Repeat COVID-19 is riskier than first infection, study finds

Repeat COVID-19 is riskier than first infection, study finds

The risk of death, hospitalisation and serious health issues from COVID-19 jumps significantly with reinfection compared with a first bout with the virus, regardless of vaccination status, according to a study published on Thursday (Nov 10). 

“Reinfection with COVID-19 increases the risk of both acute outcomes and long COVID,” said Dr Ziyad Al-Aly of Washington University School of Medicine in St Louis. “This was evident in unvaccinated, vaccinated and boosted people.”

The findings were drawn from US Department of Veterans Affairs data collected from Mar 1, 2020 through Apr 6, 2022 on 443,588 patients with one SARS-CoV-2 infection, 40,947 with two or more infections, and 5.3 million noninfected individuals. Most of the study subjects were male.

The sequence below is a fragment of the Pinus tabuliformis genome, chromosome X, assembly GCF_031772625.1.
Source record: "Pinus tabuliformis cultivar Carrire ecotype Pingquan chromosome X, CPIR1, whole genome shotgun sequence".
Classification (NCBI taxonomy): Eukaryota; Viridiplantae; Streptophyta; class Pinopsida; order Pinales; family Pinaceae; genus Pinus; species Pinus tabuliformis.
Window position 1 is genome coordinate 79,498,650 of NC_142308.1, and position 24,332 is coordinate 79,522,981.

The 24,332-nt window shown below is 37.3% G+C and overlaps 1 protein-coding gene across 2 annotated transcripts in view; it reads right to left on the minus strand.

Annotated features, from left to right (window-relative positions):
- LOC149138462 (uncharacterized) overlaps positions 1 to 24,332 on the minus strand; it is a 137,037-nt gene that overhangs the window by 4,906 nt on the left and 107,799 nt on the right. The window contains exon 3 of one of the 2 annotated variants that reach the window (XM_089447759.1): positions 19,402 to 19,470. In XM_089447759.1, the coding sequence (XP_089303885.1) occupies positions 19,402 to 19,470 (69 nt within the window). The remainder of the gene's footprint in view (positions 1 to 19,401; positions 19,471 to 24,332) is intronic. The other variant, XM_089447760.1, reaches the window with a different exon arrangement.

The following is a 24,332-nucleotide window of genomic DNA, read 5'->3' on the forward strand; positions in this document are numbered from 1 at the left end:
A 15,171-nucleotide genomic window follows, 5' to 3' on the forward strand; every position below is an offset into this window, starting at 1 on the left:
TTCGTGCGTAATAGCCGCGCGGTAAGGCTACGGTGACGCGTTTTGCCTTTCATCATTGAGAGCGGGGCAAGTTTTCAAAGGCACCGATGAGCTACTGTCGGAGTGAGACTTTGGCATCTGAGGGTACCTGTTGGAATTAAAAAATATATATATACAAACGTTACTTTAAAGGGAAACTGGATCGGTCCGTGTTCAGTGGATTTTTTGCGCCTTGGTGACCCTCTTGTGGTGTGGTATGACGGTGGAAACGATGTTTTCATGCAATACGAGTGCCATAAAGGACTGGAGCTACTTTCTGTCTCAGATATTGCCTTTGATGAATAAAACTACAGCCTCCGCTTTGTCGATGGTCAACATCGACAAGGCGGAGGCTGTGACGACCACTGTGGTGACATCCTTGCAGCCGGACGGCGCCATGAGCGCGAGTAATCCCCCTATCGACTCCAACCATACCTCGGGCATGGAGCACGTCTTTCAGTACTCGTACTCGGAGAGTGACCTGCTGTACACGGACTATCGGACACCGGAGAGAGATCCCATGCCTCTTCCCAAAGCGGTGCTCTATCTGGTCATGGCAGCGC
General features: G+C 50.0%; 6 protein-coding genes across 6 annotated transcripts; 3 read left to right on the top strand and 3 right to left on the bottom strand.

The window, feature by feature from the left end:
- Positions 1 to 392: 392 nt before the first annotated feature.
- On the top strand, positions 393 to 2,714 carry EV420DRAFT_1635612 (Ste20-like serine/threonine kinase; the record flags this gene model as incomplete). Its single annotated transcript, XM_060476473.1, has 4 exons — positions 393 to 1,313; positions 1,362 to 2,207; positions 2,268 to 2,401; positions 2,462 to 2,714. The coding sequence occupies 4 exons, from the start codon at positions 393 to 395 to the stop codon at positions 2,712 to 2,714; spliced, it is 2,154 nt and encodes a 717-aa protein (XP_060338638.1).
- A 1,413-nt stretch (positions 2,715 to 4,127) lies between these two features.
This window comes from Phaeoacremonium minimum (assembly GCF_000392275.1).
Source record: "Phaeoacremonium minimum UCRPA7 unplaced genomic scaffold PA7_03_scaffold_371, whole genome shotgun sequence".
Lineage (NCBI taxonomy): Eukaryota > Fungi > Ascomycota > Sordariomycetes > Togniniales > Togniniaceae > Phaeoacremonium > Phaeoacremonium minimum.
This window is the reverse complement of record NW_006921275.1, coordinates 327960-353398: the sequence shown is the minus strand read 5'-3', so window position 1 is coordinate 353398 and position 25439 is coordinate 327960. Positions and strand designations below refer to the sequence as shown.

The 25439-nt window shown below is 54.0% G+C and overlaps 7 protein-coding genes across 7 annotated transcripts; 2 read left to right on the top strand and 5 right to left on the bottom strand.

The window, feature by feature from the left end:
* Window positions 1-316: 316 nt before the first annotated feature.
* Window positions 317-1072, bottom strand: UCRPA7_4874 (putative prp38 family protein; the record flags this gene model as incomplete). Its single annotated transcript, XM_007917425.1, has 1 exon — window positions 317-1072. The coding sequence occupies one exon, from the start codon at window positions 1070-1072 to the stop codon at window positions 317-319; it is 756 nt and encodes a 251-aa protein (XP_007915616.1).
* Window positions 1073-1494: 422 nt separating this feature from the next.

Reinfected patients had a more than doubled risk of death and a more than tripled risk of hospitalisation compared with those who were infected with COVID-19 just once. They also had elevated risks for problems with lungs, heart, blood, kidneys, diabetes, mental health, bones and muscles, and neurological disorders, according to a report published in Nature Medicine.

“Even if one had prior infection and was vaccinated – meaning they had double immunity from prior infection plus vaccines – they are still susceptible to adverse outcomes upon reinfection,” Al-Aly, the study leader, said.

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